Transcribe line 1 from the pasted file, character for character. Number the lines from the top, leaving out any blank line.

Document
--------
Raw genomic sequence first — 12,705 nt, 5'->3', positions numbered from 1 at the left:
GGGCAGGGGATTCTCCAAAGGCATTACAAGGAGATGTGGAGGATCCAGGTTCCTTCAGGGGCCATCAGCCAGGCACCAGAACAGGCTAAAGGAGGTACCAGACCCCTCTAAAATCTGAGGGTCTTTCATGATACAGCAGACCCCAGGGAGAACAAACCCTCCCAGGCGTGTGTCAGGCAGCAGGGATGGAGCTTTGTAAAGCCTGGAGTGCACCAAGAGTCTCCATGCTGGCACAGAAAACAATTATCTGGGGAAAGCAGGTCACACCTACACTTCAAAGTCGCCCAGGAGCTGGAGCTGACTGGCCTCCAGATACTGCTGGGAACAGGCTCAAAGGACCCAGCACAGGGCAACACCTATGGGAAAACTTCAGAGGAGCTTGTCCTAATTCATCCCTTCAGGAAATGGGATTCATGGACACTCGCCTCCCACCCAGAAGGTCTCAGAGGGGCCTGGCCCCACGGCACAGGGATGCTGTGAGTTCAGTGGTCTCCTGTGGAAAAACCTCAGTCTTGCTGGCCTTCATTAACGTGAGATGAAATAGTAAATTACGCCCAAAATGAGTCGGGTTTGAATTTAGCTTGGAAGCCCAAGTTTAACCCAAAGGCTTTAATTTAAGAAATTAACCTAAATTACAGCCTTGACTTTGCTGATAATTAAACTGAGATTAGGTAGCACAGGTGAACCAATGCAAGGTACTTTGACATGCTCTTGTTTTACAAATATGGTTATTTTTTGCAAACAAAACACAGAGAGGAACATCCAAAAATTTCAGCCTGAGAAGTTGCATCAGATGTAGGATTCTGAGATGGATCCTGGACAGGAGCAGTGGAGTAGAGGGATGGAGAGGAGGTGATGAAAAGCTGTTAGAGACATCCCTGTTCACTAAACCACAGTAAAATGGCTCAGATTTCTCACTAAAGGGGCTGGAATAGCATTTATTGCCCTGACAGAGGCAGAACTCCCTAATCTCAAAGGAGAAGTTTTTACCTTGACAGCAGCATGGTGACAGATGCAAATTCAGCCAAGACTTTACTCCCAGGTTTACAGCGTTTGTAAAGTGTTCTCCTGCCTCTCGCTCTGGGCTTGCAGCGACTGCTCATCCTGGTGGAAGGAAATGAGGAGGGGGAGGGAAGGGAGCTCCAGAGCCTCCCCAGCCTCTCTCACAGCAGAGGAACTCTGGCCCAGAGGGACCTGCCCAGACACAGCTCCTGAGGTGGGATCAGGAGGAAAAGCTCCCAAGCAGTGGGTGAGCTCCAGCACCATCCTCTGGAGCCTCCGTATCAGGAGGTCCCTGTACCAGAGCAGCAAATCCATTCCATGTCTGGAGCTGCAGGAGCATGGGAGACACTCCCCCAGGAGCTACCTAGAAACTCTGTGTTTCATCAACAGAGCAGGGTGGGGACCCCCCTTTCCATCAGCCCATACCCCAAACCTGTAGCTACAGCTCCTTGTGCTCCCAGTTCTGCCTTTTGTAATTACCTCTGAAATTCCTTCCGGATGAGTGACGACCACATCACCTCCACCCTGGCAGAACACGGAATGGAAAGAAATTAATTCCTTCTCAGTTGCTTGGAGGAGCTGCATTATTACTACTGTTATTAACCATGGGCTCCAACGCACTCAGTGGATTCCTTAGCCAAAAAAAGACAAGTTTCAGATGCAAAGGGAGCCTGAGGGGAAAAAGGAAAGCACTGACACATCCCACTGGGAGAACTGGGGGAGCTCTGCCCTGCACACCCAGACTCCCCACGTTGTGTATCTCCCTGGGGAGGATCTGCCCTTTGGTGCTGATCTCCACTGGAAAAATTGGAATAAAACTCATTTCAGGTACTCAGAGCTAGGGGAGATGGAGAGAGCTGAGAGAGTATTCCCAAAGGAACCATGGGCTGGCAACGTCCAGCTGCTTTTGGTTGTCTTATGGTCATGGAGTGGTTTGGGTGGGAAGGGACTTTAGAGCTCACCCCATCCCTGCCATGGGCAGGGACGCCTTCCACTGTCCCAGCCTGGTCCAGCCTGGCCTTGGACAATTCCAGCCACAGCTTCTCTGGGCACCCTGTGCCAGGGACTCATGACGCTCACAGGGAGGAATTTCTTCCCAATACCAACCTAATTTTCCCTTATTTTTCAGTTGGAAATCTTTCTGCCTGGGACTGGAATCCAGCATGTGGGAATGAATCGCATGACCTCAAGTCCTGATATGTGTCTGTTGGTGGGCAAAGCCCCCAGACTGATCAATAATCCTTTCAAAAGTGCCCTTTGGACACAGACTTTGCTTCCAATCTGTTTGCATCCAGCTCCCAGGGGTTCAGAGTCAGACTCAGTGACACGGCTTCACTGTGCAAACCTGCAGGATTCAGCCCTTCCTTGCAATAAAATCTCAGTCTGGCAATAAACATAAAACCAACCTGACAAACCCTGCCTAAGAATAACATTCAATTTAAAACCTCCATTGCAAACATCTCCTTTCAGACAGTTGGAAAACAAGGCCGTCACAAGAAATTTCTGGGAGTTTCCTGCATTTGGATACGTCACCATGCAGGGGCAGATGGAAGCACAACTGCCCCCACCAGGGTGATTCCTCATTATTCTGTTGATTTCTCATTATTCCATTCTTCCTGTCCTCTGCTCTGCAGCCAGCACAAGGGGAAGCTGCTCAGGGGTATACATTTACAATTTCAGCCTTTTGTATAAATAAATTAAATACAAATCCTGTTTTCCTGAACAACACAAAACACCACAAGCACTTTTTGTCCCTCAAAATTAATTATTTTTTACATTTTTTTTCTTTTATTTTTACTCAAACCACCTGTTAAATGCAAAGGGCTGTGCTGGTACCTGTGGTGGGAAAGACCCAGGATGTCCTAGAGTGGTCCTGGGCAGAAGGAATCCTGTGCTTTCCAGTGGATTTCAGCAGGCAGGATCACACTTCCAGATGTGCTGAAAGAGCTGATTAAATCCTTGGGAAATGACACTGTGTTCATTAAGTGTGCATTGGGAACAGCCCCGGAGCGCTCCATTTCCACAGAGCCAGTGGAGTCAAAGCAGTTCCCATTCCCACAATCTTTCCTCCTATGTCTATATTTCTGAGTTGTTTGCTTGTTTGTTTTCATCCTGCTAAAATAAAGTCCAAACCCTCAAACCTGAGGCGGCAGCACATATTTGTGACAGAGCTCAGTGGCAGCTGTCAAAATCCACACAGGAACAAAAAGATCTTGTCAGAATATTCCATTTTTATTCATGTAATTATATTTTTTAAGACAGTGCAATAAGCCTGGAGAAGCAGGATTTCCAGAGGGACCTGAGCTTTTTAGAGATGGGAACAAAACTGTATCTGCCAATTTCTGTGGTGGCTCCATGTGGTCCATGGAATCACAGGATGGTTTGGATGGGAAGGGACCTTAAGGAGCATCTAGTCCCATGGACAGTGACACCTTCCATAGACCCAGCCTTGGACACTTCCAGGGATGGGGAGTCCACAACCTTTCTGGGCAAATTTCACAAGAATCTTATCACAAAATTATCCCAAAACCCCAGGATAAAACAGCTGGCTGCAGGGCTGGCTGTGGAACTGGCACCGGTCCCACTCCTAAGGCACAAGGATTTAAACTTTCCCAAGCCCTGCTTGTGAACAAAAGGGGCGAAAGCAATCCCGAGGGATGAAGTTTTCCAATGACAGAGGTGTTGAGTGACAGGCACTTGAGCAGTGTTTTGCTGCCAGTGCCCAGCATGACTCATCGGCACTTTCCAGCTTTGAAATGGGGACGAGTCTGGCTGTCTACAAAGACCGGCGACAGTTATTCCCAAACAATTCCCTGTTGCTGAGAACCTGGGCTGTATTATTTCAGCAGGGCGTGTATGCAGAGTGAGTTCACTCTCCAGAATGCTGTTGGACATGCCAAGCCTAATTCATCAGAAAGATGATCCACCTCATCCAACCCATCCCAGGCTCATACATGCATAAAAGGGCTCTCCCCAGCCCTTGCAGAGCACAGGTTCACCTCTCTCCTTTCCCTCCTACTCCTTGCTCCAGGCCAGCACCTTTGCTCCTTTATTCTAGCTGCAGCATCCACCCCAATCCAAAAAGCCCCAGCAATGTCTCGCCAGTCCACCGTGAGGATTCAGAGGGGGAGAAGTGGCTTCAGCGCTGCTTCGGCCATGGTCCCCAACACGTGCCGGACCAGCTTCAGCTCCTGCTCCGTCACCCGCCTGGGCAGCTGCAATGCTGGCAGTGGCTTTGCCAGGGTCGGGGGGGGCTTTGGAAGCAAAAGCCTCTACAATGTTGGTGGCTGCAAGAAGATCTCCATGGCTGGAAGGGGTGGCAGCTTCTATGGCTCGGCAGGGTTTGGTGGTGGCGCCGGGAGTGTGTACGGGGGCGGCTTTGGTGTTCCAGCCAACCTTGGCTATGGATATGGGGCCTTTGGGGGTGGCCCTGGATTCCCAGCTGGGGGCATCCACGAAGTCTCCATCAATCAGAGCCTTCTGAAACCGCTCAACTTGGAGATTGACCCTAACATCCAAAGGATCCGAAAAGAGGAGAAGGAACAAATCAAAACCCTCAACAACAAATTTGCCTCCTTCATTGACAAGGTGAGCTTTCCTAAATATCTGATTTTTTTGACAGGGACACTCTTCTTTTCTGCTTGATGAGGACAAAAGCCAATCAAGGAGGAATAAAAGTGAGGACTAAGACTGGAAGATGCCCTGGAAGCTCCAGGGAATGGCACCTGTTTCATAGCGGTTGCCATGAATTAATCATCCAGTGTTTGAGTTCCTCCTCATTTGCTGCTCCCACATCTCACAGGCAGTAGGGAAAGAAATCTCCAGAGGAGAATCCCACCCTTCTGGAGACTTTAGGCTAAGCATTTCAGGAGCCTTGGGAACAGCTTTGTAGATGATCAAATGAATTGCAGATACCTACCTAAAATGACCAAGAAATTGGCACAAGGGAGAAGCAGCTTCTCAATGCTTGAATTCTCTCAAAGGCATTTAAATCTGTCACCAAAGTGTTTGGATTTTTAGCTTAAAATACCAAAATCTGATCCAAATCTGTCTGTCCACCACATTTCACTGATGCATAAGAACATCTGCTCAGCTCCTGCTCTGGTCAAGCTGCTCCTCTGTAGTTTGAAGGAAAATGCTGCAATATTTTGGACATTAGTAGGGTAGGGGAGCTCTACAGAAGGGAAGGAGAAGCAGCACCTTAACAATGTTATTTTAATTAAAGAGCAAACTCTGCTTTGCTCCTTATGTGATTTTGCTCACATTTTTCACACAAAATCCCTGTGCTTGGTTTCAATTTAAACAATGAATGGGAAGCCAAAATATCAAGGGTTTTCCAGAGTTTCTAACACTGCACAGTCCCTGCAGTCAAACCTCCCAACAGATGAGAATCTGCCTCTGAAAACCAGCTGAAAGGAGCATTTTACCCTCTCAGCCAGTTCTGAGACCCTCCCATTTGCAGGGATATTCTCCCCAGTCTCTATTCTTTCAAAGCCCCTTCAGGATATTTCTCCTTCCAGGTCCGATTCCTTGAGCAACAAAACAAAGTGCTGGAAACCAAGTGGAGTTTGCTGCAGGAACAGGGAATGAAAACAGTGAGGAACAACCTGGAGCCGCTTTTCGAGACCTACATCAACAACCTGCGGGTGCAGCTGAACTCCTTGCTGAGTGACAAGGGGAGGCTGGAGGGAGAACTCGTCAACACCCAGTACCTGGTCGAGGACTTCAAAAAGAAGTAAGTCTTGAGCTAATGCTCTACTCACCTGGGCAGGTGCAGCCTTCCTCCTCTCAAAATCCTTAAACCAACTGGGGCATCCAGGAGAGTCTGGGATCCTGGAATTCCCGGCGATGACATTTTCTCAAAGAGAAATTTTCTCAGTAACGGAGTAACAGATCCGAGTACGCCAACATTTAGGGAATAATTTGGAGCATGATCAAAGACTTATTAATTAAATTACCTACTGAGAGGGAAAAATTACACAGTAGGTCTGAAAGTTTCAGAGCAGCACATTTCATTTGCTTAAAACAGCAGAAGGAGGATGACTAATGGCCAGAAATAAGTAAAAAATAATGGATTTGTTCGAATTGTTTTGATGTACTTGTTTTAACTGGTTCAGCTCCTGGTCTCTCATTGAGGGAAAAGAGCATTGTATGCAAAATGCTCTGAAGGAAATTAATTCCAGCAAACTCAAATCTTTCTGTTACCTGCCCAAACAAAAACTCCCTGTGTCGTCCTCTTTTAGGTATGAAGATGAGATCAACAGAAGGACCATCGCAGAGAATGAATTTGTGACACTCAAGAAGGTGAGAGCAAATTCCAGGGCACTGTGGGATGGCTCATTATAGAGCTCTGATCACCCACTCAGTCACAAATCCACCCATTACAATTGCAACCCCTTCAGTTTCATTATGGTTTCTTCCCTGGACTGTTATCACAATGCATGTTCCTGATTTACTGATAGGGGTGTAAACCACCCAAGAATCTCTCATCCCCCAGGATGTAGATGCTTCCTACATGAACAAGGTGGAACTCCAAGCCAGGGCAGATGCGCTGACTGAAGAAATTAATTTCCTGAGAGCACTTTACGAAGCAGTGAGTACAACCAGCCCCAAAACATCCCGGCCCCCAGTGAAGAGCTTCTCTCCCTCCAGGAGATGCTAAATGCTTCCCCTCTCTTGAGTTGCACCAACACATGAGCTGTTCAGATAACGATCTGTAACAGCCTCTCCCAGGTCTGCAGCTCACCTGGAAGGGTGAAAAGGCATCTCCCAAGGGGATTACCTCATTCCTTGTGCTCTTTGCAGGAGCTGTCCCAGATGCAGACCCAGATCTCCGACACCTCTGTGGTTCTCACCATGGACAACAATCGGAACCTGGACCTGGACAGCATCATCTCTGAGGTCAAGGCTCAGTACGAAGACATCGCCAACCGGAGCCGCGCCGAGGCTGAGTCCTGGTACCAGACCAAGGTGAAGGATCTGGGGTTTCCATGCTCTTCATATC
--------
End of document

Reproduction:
Raw genomic sequence first — 12,705 nt, 5'->3', positions numbered from 1 at the left: